(New York, NY) – Yesterday, the Ninth Circuit Court of Appeals ordered rehearing in a case challenging Washington State’s racially discriminatory law that denies the vote to people with felony convictions. A panel of eleven judges will reconsider this important civil rights case.
In the earlier ruling in Farrakhan v. Gregoire, a three-judge panel of the Ninth Circuit found “compelling evidence” that Washington State had failed to “protect minorities from being denied the right to vote upon a conviction by a criminal justice system that Plaintiffs have demonstrated is materially tainted by discrimination and bias.”
Inexplicably, the State did not contest this evidence, thereby conceding that its criminal justice system is infected with racial discrimination at all levels.
Section 2 of the Voting Rights Act of 1965, enacted to stamp out racial discrimination in voting, prohibits states from using any voting qualification that results in a denial of the right to vote on account of race or color.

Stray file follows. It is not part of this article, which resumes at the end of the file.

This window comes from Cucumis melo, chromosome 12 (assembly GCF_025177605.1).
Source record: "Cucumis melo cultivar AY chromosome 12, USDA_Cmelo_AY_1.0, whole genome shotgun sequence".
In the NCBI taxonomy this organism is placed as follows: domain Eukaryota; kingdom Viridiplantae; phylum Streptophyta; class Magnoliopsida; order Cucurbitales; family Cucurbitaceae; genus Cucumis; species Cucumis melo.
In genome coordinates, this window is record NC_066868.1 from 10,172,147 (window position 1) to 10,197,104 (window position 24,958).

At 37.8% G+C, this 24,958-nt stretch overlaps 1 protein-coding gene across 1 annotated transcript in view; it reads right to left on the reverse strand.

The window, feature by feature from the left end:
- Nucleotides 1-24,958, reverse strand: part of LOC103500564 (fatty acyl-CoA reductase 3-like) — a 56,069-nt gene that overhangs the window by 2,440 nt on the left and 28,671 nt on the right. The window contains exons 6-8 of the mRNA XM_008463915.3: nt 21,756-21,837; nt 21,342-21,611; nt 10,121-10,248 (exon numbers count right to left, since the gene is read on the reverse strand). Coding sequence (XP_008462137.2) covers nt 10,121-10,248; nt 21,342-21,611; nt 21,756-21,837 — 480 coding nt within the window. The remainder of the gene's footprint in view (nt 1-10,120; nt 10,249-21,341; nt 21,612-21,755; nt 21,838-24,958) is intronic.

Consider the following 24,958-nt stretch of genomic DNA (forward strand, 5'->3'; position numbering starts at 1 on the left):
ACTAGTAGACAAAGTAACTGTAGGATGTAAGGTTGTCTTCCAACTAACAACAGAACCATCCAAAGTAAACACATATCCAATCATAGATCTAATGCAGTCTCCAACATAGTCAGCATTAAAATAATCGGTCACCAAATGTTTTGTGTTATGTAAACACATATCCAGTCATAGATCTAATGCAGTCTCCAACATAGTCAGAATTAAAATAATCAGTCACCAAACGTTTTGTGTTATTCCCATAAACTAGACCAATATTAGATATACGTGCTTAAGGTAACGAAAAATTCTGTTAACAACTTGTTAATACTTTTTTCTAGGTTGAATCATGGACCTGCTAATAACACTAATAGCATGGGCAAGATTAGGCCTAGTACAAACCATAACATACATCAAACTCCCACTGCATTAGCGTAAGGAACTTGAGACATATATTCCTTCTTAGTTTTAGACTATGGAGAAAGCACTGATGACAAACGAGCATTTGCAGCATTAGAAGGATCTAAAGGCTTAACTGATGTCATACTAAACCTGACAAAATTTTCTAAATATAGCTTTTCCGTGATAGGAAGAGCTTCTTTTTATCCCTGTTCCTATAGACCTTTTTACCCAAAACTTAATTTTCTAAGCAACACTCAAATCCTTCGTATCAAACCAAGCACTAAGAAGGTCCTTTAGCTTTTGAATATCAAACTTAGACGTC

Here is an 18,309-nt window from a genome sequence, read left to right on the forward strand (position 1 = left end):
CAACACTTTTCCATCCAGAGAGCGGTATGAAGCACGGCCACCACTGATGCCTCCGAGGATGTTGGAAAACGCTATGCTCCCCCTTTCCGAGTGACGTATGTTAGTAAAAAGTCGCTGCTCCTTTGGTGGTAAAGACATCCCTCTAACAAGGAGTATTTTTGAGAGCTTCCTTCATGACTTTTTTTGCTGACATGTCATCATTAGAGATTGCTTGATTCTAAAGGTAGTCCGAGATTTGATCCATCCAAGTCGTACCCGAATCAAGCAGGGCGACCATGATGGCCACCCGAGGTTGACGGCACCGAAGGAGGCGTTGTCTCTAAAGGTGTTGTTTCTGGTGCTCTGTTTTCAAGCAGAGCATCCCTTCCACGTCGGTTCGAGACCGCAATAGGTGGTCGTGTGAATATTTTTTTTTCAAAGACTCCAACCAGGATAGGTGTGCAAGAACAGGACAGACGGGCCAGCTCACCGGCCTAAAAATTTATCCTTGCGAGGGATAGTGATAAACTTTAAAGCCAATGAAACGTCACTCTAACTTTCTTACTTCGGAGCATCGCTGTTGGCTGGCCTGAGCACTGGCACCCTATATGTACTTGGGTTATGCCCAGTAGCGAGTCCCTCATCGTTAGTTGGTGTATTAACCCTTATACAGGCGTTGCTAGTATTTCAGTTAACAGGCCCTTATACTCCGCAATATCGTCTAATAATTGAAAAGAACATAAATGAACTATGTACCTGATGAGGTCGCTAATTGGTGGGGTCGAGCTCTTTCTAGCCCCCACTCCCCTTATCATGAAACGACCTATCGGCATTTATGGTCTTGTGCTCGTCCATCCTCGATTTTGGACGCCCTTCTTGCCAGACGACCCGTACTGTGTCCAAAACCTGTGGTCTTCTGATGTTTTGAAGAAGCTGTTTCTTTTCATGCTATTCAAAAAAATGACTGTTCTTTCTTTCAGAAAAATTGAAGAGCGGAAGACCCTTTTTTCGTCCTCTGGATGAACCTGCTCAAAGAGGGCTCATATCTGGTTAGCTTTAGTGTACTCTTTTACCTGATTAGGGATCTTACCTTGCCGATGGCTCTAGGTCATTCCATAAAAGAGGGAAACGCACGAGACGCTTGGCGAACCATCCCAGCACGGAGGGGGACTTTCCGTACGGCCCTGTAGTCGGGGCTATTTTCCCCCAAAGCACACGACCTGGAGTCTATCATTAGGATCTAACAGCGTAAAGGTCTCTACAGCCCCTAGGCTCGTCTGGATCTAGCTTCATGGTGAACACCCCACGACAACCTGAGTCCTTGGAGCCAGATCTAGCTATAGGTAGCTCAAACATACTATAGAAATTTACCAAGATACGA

“Plaintiffs’ evidence showed that the rate at which Blacks, Latinos and Native Americans are convicted of felony offenses and then disqualified from voting is not reflective of their actual participation in criminal behavior,” said Ryan P. Haygood, Co-Director of LDF’s Political Participation Group. “Our democracy cannot be eroded by compounding the serious injury occurring in Washington’s criminal justice system with the additional sanction of discriminatory felon disfranchisement.”
The Plaintiffs are represented by the University Legal Assistance law clinic at Gonzaga Law School and LDF.
Nationally, more than 5.3 million Americans are denied access to the fundamental right that is preservative of all other rights. An estimated 2 million of the disfranchised, roughly 38%, are African Americans. Maine and Vermont permit prisoners to vote by absentee ballot from prison.